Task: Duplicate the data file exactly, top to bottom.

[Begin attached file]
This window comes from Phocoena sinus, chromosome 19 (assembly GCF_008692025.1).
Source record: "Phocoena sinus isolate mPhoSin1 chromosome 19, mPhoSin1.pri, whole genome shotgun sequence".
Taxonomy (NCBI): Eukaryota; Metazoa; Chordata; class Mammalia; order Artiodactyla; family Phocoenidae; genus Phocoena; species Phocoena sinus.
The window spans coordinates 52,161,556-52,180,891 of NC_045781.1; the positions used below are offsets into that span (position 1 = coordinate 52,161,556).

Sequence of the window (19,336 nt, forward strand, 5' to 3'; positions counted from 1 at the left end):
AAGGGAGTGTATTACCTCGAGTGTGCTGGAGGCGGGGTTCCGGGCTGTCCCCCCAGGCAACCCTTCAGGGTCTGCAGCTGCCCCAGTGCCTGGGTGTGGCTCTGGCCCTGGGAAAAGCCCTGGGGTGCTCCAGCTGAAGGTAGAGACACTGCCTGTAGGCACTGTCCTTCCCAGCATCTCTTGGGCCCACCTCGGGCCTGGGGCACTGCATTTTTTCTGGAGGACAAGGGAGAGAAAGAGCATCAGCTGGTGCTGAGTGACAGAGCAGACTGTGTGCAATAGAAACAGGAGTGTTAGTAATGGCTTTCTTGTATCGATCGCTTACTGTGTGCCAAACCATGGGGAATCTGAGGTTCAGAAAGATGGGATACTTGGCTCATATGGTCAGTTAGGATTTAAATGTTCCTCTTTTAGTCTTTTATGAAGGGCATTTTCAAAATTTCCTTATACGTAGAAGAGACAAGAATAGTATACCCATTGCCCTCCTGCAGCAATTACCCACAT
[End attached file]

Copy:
This window comes from Phocoena sinus, chromosome 19 (assembly GCF_008692025.1).
Source record: "Phocoena sinus isolate mPhoSin1 chromosome 19, mPhoSin1.pri, whole genome shotgun sequence".
Taxonomy (NCBI): Eukaryota; Metazoa; Chordata; class Mammalia; order Artiodactyla; family Phocoenidae; genus Phocoena; species Phocoena sinus.
The window spans coordinates 52,161,556-52,180,891 of NC_045781.1; the positions used below are offsets into that span (position 1 = coordinate 52,161,556).

Sequence of the window (19,336 nt, forward strand, 5' to 3'; positions counted from 1 at the left end):
AAGGGAGTGTATTACCTCGAGTGTGCTGGAGGCGGGGTTCCGGGCTGTCCCCCCAGGCAACCCTTCAGGGTCTGCAGCTGCCCCAGTGCCTGGGTGTGGCTCTGGCCCTGGGAAAAGCCCTGGGGTGCTCCAGCTGAAGGTAGAGACACTGCCTGTAGGCACTGTCCTTCCCAGCATCTCTTGGGCCCACCTCGGGCCTGGGGCACTGCATTTTTTCTGGAGGACAAGGGAGAGAAAGAGCATCAGCTGGTGCTGAGTGACAGAGCAGACTGTGTGCAATAGAAACAGGAGTGTTAGTAATGGCTTTCTTGTATCGATCGCTTACTGTGTGCCAAACCATGGGGAATCTGAGGTTCAGAAAGATGGGATACTTGGCTCATATGGTCAGTTAGGATTTAAATGTTCCTCTTTTAGTCTTTTATGAAGGGCATTTTCAAAATTTCCTTATACGTAGAAGAGACAAGAATAGTATACCCATTGCCCTCCTGCAGCAATTACCCACAT